I recently attended my works innovation state awards night. I think it’s great that any company both recognises the importance of employee led innovation and also that they take the time out to celebrate those innovations. The program has been running now for 4 years and has grown considerably in that time from one business unit to the entire company across all states. Brilliant! The “winners” in each state go onto the national awards to compete for the grand national awards. Last year the national champion was a talented guy from the trade marketing team who came up with Formula – an industry focused app for staff to learn to mix cocktails, brew a coffee plus more. A great way that a business can add value to another to another business!
Throughout the presentations it was great to see so many ideas from various area’s of the business that in some way helped the company along, whether that be in driving efficiency, providing value for our customer or even making sure employees are safe from occupational hazards.
All up I think it’s a great example of an innovation program succeeding.
It did however remind me of a thought I had a while ago, does your average employee know how to innovate? It’s a simple question but it talks to the heart of any innovation program. Do employee’s believe that an innovation is a bright spark that goes off while having a shower in the morning? Or perhaps they aren’t sure what the difference is between a true innovation and just “doing your job”? The latter is something I’m sure folks in IT or marketing have to think about given that in most cases they are often challenged with ways to makes things better!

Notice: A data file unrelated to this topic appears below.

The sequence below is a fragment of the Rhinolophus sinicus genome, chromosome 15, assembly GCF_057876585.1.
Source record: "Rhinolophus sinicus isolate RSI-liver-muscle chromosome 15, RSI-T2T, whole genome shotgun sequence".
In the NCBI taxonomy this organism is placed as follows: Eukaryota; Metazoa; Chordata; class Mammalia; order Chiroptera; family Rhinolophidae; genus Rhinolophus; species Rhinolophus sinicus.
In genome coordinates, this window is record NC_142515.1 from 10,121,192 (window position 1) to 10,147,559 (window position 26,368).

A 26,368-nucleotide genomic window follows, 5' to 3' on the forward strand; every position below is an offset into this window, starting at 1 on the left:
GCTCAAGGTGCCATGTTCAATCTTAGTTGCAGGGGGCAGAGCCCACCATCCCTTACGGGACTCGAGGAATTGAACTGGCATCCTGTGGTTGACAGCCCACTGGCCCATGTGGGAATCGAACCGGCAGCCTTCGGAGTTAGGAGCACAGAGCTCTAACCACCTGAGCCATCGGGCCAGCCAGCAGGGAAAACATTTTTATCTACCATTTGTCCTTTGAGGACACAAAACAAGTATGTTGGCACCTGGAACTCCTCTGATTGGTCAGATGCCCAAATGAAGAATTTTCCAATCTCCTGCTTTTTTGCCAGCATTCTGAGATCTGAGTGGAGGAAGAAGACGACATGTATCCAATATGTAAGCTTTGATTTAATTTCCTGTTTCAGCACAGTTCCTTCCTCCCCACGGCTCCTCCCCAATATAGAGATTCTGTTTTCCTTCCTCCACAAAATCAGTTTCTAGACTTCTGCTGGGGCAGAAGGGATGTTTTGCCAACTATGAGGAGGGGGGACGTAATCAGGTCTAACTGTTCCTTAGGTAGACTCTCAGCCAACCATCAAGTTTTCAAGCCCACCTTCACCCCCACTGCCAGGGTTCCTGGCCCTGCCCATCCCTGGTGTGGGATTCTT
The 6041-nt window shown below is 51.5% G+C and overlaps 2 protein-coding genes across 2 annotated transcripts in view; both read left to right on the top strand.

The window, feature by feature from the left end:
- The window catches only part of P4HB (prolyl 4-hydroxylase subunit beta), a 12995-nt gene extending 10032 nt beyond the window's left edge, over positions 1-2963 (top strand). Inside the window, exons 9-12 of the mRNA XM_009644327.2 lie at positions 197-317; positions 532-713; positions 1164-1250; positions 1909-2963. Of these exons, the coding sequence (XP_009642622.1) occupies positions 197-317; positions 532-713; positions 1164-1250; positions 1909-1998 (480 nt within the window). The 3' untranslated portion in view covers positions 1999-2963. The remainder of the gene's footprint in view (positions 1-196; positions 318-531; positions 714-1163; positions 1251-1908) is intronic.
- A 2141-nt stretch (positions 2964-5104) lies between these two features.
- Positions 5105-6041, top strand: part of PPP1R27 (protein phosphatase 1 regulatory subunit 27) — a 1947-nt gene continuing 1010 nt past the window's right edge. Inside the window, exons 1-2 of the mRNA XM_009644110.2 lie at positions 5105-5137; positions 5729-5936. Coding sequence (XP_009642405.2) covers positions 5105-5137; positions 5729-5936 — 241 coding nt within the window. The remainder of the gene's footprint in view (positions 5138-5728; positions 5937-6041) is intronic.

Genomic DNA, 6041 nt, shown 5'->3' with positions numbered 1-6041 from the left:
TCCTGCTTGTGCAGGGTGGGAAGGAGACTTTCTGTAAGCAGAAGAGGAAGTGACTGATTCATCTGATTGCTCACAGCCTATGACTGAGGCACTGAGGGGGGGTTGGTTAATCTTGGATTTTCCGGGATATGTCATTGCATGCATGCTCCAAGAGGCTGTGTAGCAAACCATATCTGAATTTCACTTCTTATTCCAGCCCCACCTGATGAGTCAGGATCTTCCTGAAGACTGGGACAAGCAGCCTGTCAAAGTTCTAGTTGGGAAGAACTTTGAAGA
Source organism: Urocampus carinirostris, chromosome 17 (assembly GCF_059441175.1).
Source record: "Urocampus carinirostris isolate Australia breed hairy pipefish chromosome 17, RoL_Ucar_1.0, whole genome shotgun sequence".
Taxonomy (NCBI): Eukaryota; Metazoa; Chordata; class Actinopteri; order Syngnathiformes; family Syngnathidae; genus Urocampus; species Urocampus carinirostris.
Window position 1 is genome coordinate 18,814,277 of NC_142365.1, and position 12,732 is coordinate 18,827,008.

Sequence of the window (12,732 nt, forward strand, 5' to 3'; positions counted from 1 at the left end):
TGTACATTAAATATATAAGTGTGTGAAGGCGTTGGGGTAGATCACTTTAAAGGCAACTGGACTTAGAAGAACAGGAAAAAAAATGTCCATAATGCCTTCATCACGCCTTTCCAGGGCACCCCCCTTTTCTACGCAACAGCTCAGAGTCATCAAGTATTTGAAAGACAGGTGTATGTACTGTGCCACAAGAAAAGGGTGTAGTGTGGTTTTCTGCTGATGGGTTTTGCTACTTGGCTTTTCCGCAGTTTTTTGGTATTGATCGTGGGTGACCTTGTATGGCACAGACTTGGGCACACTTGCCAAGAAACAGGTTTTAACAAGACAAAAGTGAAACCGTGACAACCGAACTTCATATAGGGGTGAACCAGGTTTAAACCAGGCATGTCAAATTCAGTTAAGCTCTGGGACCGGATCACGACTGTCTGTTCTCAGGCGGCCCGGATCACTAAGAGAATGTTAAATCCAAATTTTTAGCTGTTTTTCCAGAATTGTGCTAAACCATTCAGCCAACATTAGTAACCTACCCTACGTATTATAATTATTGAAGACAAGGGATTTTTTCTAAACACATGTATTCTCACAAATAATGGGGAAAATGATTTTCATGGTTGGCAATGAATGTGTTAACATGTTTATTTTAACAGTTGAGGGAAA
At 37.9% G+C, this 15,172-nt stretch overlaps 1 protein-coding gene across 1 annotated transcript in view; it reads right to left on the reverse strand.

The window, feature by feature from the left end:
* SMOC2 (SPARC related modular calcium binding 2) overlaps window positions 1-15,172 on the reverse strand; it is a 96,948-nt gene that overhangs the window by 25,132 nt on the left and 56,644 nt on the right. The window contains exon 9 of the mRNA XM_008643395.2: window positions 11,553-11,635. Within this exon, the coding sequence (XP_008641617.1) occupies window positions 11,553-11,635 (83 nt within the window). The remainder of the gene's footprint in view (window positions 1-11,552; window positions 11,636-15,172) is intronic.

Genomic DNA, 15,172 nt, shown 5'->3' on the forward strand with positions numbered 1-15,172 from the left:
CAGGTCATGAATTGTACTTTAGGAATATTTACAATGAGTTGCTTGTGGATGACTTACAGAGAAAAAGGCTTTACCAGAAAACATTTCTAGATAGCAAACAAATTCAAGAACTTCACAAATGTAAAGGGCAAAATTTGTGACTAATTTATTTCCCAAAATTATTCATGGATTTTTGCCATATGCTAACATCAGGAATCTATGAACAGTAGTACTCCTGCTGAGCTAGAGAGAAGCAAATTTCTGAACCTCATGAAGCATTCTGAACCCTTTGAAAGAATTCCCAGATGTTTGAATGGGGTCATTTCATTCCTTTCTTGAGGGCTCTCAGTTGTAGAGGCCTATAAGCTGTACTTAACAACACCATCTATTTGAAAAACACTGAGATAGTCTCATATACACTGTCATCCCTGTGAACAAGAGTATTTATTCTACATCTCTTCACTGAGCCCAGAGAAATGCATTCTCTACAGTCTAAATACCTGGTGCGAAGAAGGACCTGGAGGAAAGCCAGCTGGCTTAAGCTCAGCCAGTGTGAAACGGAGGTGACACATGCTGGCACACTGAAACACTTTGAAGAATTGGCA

But really – do you know how to innovate?
If you do – What processes do you use? Brainstorm? Mind Map? workshops?
The “lightbulb” moment is oftentimes perpetuated by urban legends. For instance, how many people actually believe that Isaac Newton had his defining thought when an apple fell on his head? Surely he would have had to have been pondering a related problem (even if) when that happened. And what about all those success stories we hear about entrepreneurs doing the zen thing and come back with great ideas? I’m sure some ideas appear like a lightning bolt but I’m even more sure that the majority of them appear after a huge amount of thinking, research and exploration. Hindsight is crystal clear and it’s easy to read these stories and think it was bound to happen.
Innovation becomes even murkier when tease apart incremental vs revolutionary ideas. Incremental is the small changes you make to an existing process or idea vs the game changers you often read about. So if you take someone else’s idea and make it better are you innovating? Taken to it’s extreme what’s the difference between creativity (making something new) and adaptation? Is anything truly new these days? Revolutionary makes headlines.
Tough questions that I’m not sure I have the answers to.Though I do know that before you embark on an enterprise innovation program you do need to have answers for them. When is an innovation above and beyond vs doing your job? To what level can you modify someone else’s idea and call it your own?
Does it really matter? Isn’t the purpose of an innovation program to excite employee’s to think outside the box and do things differently for the better of all?
I’d love to hear your thoughts.